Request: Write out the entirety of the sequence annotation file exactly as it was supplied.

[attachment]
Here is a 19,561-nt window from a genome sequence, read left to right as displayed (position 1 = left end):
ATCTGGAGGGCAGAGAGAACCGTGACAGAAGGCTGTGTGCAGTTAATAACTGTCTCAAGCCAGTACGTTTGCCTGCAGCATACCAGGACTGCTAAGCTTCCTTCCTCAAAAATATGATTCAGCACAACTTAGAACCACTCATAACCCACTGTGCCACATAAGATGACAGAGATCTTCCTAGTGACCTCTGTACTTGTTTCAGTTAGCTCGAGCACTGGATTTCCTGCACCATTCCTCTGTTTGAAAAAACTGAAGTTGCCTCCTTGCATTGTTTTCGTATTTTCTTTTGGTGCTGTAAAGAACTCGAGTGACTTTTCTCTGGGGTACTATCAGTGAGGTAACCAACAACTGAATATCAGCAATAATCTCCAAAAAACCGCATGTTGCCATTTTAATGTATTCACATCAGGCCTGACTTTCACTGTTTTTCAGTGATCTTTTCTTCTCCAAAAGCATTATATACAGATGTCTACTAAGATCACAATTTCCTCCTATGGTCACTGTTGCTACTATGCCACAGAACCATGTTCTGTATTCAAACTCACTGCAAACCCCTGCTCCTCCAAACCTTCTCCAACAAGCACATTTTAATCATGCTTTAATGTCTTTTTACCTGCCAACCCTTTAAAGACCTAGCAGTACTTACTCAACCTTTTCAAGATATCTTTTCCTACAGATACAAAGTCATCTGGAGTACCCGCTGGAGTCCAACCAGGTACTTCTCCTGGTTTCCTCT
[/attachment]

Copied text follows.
Here is a 19,561-nt window from a genome sequence, read left to right as displayed (position 1 = left end):
ATCTGGAGGGCAGAGAGAACCGTGACAGAAGGCTGTGTGCAGTTAATAACTGTCTCAAGCCAGTACGTTTGCCTGCAGCATACCAGGACTGCTAAGCTTCCTTCCTCAAAAATATGATTCAGCACAACTTAGAACCACTCATAACCCACTGTGCCACATAAGATGACAGAGATCTTCCTAGTGACCTCTGTACTTGTTTCAGTTAGCTCGAGCACTGGATTTCCTGCACCATTCCTCTGTTTGAAAAAACTGAAGTTGCCTCCTTGCATTGTTTTCGTATTTTCTTTTGGTGCTGTAAAGAACTCGAGTGACTTTTCTCTGGGGTACTATCAGTGAGGTAACCAACAACTGAATATCAGCAATAATCTCCAAAAAACCGCATGTTGCCATTTTAATGTATTCACATCAGGCCTGACTTTCACTGTTTTTCAGTGATCTTTTCTTCTCCAAAAGCATTATATACAGATGTCTACTAAGATCACAATTTCCTCCTATGGTCACTGTTGCTACTATGCCACAGAACCATGTTCTGTATTCAAACTCACTGCAAACCCCTGCTCCTCCAAACCTTCTCCAACAAGCACATTTTAATCATGCTTTAATGTCTTTTTACCTGCCAACCCTTTAAAGACCTAGCAGTACTTACTCAACCTTTTCAAGATATCTTTTCCTACAGATACAAAGTCATCTGGAGTACCCGCTGGAGTCCAACCAGGTACTTCTCCTGGTTTCCTCT